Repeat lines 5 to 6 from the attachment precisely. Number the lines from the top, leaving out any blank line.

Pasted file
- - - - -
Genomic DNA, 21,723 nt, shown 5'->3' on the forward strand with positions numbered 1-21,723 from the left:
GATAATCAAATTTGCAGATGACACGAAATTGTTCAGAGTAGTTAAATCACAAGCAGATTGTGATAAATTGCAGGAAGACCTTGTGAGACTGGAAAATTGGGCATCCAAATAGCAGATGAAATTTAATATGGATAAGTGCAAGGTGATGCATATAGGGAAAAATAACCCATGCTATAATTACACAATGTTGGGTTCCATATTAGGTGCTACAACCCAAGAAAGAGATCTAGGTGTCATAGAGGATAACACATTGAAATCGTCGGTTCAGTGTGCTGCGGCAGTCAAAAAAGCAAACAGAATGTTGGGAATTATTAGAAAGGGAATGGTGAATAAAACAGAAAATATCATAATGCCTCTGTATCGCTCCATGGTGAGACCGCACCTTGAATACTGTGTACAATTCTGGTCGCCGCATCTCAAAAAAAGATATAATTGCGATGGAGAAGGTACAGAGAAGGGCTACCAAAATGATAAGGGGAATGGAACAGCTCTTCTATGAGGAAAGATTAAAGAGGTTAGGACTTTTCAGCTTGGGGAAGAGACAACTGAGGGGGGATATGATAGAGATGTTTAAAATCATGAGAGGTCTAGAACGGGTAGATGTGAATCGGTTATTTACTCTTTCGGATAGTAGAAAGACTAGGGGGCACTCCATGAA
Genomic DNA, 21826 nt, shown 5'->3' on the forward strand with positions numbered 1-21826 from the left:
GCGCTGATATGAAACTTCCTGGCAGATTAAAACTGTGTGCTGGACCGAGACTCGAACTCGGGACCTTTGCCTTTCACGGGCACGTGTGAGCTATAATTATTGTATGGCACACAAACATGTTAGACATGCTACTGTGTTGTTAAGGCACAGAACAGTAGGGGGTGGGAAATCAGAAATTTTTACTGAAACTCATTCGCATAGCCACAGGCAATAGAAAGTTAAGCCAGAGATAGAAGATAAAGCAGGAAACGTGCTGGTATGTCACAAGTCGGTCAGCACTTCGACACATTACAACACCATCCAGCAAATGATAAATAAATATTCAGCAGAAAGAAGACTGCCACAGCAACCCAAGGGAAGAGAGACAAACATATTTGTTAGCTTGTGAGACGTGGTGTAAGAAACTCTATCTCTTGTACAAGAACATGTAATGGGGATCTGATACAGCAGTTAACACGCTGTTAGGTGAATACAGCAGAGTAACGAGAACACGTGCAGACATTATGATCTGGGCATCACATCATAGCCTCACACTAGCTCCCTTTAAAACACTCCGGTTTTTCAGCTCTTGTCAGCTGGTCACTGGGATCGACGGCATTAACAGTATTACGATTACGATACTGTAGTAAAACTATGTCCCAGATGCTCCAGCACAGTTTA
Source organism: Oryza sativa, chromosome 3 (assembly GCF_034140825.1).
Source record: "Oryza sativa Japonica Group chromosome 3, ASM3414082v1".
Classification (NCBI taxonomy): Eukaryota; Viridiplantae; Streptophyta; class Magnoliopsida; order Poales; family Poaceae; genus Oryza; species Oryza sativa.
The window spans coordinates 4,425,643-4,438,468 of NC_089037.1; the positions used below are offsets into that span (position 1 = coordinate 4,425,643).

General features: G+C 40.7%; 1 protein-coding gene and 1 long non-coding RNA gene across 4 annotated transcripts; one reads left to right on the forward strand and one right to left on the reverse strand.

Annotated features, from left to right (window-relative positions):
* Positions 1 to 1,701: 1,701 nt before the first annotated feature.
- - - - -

Source organism: Oryza sativa, chromosome 3 (assembly GCF_034140825.1).
Source record: "Oryza sativa Japonica Group chromosome 3, ASM3414082v1".